Protecting Alberta's Electricity Grid

Albertans faced a particularly gruesome deep freeze last week, forcing renewable electricity generation to completely shut down and putting the provinces’ entire electricity grid at risk.

That deep freeze caused the Alberta Electric System Operator (AESO) to issue an emergency alert urging Albertans to reduce electricity usage in order to avoid rolling blackouts.

The "green revolution" undertaken by the NDP government between 2015 and 2019 was supposed to be a legacy of that government, bringing Alberta into line with the agenda of the federal government.

The Alberta government also spent four years as a doormat for federal policy after federal policy designed to eliminate oil and gas jobs, decimate Alberta’s economy, and reduce our ability to keep the heat on during the cold winter months.

Perhaps then it was opportune timing for Rachel Notley to announce her retirement, as Alberta firmly moves away from her policies and into a new era.

Whether you agree or not, the current Alberta government has made it crystal clear that they intend to defend Alberta against the federal government's agenda rather than help implement it.

In the context of electricity generation, Ottawa’s latest bout of climate extremism is expected to further weaken the grid’s ability to produce enough energy to provide Albertans with heat in the winter.

The federal government’s draft Clean Electricity Regulations come at a ridiculous cost that would impose a severe financial burden on Albertans.

Last year, AESO estimated that reaching Ottawa’s 2035 net-zero electricity grid targets would incur a staggering cost of $118 billion and still result in power outages.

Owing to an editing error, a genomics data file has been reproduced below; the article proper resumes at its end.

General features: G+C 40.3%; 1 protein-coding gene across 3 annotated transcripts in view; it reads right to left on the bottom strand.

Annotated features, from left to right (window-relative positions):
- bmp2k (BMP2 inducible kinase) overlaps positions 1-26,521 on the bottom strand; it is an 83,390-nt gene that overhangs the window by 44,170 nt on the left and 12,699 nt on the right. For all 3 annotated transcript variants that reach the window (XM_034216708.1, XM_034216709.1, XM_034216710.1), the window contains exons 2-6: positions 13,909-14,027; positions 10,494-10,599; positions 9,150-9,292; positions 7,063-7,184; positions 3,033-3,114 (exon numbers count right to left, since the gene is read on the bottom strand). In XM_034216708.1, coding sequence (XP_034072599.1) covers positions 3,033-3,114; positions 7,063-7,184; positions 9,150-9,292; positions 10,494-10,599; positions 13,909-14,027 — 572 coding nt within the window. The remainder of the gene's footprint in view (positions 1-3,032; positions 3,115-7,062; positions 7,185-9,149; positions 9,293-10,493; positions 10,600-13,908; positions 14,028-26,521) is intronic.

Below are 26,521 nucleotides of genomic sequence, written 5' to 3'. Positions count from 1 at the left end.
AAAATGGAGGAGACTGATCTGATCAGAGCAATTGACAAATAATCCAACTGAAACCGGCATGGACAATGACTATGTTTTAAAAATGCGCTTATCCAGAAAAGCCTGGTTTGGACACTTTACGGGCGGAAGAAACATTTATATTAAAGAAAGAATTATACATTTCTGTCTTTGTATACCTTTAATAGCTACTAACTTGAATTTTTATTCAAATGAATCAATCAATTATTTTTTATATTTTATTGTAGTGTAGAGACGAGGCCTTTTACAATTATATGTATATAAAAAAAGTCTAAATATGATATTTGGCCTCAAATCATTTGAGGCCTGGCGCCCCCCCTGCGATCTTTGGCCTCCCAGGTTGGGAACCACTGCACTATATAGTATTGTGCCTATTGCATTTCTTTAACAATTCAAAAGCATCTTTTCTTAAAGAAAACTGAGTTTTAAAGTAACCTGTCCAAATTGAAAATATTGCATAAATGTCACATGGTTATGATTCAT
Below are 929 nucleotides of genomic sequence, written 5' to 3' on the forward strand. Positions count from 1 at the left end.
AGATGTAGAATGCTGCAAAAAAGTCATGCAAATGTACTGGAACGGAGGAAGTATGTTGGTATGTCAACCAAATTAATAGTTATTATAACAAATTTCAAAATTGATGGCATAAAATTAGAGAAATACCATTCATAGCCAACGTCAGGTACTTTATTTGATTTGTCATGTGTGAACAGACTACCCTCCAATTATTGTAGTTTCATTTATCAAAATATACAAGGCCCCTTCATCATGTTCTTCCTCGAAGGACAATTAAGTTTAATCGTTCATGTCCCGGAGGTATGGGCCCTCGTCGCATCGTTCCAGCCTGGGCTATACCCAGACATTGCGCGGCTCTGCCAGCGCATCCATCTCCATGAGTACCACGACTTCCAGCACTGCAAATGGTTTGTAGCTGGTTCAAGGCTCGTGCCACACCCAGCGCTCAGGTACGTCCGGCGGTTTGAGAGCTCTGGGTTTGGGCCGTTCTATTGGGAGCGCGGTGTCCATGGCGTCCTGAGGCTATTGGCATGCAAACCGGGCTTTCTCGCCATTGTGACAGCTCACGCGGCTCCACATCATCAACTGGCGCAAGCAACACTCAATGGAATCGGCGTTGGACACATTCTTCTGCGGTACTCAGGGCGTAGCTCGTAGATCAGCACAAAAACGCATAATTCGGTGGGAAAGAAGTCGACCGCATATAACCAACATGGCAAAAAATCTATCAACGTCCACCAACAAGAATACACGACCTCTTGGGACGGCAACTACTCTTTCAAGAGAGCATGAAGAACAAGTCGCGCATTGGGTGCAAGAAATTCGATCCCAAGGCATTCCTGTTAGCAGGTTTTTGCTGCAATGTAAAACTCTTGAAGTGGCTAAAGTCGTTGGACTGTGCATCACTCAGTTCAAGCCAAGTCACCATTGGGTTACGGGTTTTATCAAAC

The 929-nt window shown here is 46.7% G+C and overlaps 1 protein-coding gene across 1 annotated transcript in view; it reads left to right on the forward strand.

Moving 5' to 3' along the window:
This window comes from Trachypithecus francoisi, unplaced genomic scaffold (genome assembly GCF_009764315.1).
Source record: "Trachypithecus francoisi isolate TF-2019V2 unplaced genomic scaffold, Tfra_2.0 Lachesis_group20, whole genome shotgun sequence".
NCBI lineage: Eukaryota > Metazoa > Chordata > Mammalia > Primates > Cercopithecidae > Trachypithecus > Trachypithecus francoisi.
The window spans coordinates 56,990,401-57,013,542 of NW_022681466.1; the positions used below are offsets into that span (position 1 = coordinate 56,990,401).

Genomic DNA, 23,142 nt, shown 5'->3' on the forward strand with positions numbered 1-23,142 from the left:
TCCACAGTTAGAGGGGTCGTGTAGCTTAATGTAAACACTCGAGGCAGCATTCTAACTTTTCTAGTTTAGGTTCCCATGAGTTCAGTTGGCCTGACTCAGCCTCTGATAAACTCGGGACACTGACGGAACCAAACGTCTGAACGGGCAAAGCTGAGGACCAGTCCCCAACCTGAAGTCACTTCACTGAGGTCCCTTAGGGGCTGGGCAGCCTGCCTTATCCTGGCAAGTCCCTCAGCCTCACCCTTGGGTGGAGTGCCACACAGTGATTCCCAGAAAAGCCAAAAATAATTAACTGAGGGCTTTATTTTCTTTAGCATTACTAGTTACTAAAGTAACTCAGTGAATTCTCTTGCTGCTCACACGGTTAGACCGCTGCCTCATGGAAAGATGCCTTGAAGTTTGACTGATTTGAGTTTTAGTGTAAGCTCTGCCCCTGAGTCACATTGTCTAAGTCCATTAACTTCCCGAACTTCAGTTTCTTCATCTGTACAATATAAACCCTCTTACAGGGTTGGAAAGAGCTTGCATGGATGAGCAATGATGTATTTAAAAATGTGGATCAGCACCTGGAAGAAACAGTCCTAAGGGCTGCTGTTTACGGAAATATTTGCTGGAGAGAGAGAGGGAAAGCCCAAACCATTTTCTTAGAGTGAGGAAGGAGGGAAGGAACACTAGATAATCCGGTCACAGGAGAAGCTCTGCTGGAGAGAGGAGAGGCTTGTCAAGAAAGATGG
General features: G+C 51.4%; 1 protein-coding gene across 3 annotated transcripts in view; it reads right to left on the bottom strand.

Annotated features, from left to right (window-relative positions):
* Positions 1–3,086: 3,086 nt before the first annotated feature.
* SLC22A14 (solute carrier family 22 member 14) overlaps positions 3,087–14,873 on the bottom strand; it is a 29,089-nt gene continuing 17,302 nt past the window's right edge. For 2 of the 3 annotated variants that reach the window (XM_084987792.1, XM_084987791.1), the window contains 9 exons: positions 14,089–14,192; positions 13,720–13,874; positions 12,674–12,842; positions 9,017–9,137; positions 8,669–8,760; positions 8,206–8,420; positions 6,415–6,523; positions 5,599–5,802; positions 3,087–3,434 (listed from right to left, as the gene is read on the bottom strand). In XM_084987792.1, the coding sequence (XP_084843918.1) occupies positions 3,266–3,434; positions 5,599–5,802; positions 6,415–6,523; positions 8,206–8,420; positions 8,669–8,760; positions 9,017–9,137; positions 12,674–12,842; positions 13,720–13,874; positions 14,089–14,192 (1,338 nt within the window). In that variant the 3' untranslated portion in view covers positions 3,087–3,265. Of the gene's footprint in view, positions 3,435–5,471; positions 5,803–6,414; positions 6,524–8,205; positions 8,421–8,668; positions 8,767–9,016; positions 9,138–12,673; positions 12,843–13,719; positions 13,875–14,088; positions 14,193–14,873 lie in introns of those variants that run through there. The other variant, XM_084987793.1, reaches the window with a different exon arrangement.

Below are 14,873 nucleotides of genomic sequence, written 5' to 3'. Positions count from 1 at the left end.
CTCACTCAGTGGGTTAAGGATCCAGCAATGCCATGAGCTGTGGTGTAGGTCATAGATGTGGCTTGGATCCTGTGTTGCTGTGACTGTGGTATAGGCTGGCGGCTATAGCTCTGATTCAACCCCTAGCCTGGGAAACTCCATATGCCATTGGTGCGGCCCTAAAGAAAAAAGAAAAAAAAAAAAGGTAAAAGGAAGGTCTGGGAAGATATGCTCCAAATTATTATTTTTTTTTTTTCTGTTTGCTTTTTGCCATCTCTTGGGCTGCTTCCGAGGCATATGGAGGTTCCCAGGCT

To put that number in perspective, the entire budget for the province of Alberta in 2023-24 is a mere $68 billion!

The central issue at hand is that the generation of electricity falls squarely under provincial jurisdiction, and the federal government's draft net-zero regulations not only overlook this fact but explicitly aim to regulate this provincial domain.

That's why, late last year, the Alberta government used the Alberta Sovereignty Act (the key policy we proposed in our Free Alberta Strategy plan) for the first time.

The government passed a resolution under the Sovereignty Act instructing provincial government entities to reject both the constitutional legitimacy of the Clean Electricity Regulations and refuse to participate in any collaboration with the federal government on their implementation.

The Sovereignty Act was a key aspect of the Free Alberta Strategy report, which we released in September 2021, designed as a “democratic legislative framework for defending the federal-provincial division of powers while respecting Canada’s Constitution and the courts.”

Using the Sovereignty Act on this important issue is a good first step, but we need to do more.

Our friends at Project Confederation have launched a petition calling on the federal government to stop the Clean Electricity Regulations, which you can sign here.

We'll also be launching a campaign on this specific issue very soon, so if you'd like to help, please sign up now to help us out.

Please join us in defending Alberta's energy industry!


The Free Alberta Strategy Team


P.S. Join us in defending Alberta's energy industry! Your support matters. Contribute today to fuel the Free Alberta Strategy. Every donation, big or small, strengthens our fight against federal overreach. Click here to donate now.

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  • Free Alberta Strategy
    published this page in News 2024-01-17 22:00:47 -0700